May 07, 2024NewsroomVulnerability / Network Security

The MITRE Corporation has offered more details into the recently disclosed cyber attack, stating that the first evidence of the intrusion now dates back to December 31, 2023.

The attack, which came to light last month, singled out MITRE’s Networked Experimentation, Research, and Virtualization Environment (NERVE) through the exploitation of two Ivanti Connect Secure zero-day vulnerabilities tracked as CVE-2023–46805 and CVE-2024–21887, respectively.

“The adversary maneuvered within the research network via VMware infrastructure using a compromised administrator account, then employed a combination of backdoors and web shells to maintain persistence and harvest credentials,” MITRE said.


While the organization had previously disclosed that the attackers performed reconnaissance of its networks starting in January 2024, the latest technical deep dive puts the earliest signs of compromise in late December 2023, with the adversary dropping a Perl-based web shell called ROOTROT for initial access.

ROOTROT, per Google-owned Mandiant, is embedded into a legitimate Connect Secure .ttc file located at “/data/runtime/tmp/tt/setcookie.thtml.ttc” and is the handiwork of a China-nexus cyber espionage cluster dubbed UNC5221, which is also linked to other web shells such as BUSHWALK, CHAINLINE, FRAMESTING, and LIGHTWIRE.

Following the web shell deployment, the threat actor profiled the NERVE environment and established communication with multiple ESXi hosts, ultimately establishing control over MITRE’s VMware infrastructure and dropping a Golang backdoor called BRICKSTORM and a previously undocumented web shell referred to as BEEFLUSH.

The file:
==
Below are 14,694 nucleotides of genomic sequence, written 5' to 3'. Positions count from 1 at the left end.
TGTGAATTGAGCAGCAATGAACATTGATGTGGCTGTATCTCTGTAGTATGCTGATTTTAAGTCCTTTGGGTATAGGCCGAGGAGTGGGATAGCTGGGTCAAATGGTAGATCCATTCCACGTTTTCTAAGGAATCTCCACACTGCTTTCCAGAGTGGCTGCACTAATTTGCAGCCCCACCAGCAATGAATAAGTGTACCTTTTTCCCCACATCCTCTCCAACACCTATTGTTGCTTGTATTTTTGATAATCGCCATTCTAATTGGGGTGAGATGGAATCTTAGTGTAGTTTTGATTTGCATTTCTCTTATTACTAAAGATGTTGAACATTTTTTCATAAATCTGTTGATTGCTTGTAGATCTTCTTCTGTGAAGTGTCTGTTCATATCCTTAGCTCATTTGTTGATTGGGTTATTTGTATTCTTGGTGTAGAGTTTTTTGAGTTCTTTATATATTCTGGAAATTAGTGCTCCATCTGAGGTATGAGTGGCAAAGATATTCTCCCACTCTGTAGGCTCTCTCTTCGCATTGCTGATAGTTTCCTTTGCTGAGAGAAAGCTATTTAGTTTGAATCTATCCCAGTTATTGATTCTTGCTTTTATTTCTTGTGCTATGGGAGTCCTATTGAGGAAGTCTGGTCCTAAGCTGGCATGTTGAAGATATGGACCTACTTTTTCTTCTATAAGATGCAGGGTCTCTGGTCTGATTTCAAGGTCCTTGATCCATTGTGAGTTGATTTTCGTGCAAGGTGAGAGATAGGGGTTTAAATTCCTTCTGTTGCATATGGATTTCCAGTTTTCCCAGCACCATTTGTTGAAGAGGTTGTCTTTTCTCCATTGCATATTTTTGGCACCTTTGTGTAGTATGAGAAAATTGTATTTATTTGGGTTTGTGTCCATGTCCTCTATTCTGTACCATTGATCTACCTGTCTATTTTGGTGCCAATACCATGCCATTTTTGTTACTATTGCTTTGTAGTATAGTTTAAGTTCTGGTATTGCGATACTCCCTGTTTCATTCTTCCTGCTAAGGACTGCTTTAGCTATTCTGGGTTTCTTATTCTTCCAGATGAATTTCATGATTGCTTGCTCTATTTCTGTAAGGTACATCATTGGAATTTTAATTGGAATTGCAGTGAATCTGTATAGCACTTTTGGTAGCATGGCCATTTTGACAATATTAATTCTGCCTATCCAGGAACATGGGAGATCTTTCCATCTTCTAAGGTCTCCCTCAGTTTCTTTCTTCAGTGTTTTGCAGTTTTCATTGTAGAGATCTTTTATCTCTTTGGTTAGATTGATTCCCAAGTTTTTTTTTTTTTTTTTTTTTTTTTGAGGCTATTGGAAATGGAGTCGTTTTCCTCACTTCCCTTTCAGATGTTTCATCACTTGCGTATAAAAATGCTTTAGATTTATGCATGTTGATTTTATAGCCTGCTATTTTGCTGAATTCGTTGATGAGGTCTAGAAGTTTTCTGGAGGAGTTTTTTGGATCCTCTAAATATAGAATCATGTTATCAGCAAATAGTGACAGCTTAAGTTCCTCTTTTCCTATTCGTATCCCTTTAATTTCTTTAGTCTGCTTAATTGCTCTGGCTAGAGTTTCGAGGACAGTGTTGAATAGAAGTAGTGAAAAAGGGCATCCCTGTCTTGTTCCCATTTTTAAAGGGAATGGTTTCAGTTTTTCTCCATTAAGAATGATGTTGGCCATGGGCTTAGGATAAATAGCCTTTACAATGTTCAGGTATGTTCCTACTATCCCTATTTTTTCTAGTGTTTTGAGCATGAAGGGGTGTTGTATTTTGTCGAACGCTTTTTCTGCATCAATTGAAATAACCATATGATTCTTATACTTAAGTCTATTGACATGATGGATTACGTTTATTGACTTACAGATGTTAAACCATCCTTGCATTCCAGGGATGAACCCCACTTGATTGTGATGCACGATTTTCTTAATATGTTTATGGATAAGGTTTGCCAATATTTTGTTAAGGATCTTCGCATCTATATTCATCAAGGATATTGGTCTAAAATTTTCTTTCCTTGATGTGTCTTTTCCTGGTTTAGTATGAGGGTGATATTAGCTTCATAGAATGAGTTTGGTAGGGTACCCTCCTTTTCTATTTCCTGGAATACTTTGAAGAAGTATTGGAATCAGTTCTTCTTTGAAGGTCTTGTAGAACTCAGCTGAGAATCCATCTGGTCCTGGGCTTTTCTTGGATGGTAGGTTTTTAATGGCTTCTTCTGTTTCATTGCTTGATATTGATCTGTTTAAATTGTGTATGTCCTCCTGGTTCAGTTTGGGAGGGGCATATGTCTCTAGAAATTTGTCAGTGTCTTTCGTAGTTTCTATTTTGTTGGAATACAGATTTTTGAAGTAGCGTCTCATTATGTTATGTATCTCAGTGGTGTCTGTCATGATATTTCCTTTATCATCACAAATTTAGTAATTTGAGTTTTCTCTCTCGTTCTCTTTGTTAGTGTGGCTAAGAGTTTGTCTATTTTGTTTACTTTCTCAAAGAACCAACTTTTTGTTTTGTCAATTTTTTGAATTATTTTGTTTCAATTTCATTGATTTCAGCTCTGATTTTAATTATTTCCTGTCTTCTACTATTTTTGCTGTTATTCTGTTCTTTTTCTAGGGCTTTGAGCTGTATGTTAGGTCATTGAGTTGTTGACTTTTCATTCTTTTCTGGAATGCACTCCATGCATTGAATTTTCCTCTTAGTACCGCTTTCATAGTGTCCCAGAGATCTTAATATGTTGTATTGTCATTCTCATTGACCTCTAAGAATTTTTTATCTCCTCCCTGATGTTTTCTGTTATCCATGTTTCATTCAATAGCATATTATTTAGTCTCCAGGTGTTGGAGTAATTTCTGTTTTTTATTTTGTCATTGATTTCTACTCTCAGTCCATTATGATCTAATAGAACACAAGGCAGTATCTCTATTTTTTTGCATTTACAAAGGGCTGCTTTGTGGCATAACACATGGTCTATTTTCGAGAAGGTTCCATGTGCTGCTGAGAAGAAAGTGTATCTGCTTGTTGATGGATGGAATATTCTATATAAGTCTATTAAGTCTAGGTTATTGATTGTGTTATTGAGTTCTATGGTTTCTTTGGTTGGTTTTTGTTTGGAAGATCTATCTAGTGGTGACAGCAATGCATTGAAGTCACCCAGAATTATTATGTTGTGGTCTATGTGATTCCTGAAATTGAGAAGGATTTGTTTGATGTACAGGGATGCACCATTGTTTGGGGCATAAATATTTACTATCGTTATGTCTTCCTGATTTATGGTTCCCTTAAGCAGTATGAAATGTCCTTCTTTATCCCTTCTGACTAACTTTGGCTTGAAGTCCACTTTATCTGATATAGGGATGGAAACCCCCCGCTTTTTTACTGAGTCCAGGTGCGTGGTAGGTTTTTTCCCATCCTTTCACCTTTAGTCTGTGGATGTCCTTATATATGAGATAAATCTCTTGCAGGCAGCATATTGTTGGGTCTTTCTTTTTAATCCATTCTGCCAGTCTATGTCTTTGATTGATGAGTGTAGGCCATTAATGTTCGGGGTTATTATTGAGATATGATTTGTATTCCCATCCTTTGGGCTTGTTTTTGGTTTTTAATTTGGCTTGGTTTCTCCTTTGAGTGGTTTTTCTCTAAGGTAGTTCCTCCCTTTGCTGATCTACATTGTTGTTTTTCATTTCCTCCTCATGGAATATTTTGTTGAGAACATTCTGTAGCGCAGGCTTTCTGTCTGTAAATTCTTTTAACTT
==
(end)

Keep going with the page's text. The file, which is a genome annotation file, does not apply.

“These actions established persistent access and allowed the adversary to execute arbitrary commands and communicate with command-and-control servers,” MITRE researcher Lex Crumpton explained. “The adversary utilized techniques such as SSH manipulation and execution of suspicious scripts to maintain control over the compromised systems.”

Further analysis has determined that the threat actor also deployed another web shell known as WIREFIRE (aka GIFTEDVISITOR) a day after the public disclosure of the twin flaws on January 11, 2024, to facilitate covert communication and data exfiltration.


Besides using the BUSHWALK web shell for transmitting data from the NERVE network to command-and-control infrastructure on January 19, 2024, the adversary is said to have attempted lateral movement and maintained persistence within NERVE from February to mid-March.

“The adversary executed a ping command for one of MITRE’s corporate domain controllers and attempted to move laterally into MITRE systems but was unsuccessful,” Crumpton said.

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